The 2014 edition of the FIFA World Cup would make an excellent TV show. As any good narrative does, it started by luring the viewer into a false sense of confidence. After spending the past year hearing about players, teams and formations most were convinced they had some kind of idea as to how the story would evolve. The first act was executed perfectly, with Brazil winning 3-1 and tournament poster child, Neymar, scoring a pair of goals, it stuck to the script religiously.
Then, on the second day of filming, just when everyone thought they had the script figured out, the entire tournament got turned on its head. One of the main storylines in the build up to the tournament was whether or not this was the swansong for the era of Spanish domination. With an aging roster, few expected Spain to win their second straight World Cup, and fourth straight major tournament.
But even fewer still expected them to lose any match at this tournament by a scoreline of 5-1, no matter who was standing on the other side of the pitch. It turned out to be the Dutch who pulled off the improbable, a side who most thought they had pinned as an underachiever. Even despite the warning call Spain seemed poised to recover and still be a major force in Brazil 2014.
That is until yesterday, only a couple of hours after yet another major upset almost got orchestrated by the Australians over the very Dutch that had put the first wound in the Spanish. Spain looked mighty comfortable with their backs against the wall, and not in a good way. In a stunning 2-0 loss to Chile that eliminated the defending champs after matches they looked like they had grown comfortable leaning on the wall of elimination, and didn’t have the urge to push themselves off it.
While they are the biggest “outlier” from expectations so far this tournament, the Spanish are far from exception in a World Cup where unpredictable has become the new normal. After playing just one match, both Uruguay and Portugal have major uphill battles ahead of them if they want to reach a knockout round that is the minimum expectation for either. Those are simply the headliners of the growing base of surprising results that is increasing almost on the daily.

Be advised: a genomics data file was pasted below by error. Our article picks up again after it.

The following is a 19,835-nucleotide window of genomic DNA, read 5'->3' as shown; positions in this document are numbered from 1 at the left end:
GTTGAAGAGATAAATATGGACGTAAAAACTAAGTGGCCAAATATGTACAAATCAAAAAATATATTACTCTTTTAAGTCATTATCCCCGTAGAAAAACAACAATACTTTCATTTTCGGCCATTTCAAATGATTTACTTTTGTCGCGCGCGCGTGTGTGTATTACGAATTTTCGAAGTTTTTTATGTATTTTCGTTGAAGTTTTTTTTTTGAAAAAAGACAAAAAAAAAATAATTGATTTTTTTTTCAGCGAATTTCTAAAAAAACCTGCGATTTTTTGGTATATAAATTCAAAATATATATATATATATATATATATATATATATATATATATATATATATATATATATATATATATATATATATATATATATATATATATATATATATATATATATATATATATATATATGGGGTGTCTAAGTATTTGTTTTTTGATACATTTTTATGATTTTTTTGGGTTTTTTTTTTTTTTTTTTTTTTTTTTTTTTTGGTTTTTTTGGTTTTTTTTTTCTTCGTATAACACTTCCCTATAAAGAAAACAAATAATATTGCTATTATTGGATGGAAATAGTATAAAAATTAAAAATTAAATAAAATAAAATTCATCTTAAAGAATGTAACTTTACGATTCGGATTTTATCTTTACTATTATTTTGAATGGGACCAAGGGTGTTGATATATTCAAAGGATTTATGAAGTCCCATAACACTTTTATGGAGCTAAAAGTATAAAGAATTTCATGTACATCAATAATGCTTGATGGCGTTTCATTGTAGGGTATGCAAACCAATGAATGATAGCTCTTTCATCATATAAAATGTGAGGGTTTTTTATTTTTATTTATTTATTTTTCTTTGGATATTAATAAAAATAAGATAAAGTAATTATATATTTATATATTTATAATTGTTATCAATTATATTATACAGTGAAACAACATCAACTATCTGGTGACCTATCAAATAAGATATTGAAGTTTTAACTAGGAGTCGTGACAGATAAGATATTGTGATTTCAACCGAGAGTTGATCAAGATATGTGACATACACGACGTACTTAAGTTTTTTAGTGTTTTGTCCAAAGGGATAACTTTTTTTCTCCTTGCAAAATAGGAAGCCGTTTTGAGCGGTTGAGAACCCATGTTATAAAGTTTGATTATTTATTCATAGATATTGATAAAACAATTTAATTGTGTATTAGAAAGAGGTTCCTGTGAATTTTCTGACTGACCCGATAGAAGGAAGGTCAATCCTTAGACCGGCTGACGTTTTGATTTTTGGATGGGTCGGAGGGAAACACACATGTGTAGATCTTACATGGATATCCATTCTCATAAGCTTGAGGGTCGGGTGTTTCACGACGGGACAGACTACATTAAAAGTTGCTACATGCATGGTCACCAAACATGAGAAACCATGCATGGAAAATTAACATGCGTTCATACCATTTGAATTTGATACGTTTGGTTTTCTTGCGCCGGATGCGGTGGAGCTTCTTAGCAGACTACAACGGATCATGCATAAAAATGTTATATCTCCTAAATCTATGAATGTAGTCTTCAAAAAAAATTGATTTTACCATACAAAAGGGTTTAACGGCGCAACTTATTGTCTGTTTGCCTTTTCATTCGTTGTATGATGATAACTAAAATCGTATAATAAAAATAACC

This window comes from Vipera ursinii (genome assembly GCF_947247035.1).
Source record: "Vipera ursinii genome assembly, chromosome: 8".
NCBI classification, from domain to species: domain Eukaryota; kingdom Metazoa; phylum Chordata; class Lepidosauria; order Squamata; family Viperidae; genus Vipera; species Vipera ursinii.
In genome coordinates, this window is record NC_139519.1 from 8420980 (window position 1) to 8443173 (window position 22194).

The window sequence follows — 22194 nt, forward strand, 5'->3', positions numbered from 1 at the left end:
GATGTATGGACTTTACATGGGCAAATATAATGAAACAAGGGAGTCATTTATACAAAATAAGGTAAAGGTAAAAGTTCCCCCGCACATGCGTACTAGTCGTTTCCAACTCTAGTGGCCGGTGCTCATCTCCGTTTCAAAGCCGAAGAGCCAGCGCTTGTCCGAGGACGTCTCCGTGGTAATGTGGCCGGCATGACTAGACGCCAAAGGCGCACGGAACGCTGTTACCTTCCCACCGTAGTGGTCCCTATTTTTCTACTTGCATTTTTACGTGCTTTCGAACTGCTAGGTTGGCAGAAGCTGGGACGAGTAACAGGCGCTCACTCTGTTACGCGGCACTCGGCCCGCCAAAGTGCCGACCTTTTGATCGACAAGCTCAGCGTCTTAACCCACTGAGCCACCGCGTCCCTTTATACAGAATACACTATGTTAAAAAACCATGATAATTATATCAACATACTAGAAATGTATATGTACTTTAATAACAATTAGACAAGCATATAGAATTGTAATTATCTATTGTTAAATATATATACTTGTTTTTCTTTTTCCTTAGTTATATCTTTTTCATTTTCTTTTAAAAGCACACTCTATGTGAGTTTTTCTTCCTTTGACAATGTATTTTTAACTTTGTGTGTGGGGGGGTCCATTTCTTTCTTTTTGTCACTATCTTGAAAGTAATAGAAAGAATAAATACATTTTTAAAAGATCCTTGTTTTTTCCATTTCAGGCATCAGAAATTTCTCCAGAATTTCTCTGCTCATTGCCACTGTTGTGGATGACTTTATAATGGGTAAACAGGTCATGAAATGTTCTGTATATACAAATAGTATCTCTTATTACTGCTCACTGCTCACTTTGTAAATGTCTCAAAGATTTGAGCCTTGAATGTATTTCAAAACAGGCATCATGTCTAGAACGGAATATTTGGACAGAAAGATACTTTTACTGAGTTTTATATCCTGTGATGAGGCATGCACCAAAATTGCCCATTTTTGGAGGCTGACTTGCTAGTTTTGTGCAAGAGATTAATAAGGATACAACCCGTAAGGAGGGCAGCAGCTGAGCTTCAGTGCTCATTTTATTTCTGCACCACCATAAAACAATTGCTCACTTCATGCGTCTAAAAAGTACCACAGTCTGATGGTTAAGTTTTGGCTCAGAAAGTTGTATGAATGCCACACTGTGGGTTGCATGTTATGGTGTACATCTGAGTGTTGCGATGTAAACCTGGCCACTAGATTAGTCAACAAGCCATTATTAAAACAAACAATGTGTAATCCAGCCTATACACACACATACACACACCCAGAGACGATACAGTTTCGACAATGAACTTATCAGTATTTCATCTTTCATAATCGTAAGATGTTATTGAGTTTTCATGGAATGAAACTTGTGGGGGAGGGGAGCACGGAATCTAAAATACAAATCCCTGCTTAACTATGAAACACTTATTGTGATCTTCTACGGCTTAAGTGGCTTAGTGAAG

Why the unpredictability? It would be impossible to ignore the “advantage of the Americas” that has been talked about so heavily in this tournament. So far, teams from North and South America have a record of 8-3-1 and this tournament while Europe is a mere 8-7-1. It has been teams from the Americas providing the surprises as well: the aforementioned Chile, Costa Rica and Mexico to name three.
The other conclusion, and the one that is more favourable for the sport itself, is that the globalization of soccer continues to evolve in a positive direction. Parity within the tournament is starting to become more and more common, making the tournament less and less predictable. This all translates into a higher level of entertainment value.
Globalization can be seen in the breaking down of barriers, as skill is now weighed over passport in the club edition of the sport. An example of this is Real Madrid, who had only four players, three of them Argentine, on their 23 man roster when they won their first European Cup in 1955-56. When they claimed La Decima earlier this year, they did so with players from France, Portugal, Brazil, Argentina, Croatia, and even Wales. On a macro level, since 1992 players from over 100 different countries have played in the English Premier League.
The internet age has also helped to bridge the talent gap in world football. Teams from all over the world now have an incredible amount of technological resources and funding at their disposal which helps them perfectly prepare to despatch their opponent in any condition. Tactics and strategies can now easily be identified and countered. Players also all now have a high level of fitness, which means the physical abilities of teams now make less of a difference.
Will this frequency of surprise results continue at the tournament? Most certainly. They will likely not be to the same magnitude, as it is hard to beat an early exit of the defending champions, but they will still cause jaws to drop. Now every match seems to be asterisked with a certain degree of uncertainty as the same individuals who had their tournament completely predicted for months want to be the first to foresee the next upset.
The 2014 World Cup has not gone as planned in the best way possible. Plan B will continue to be complex, unpredictable and improbable as it unfolds, all the way to its thrilling conclusion.
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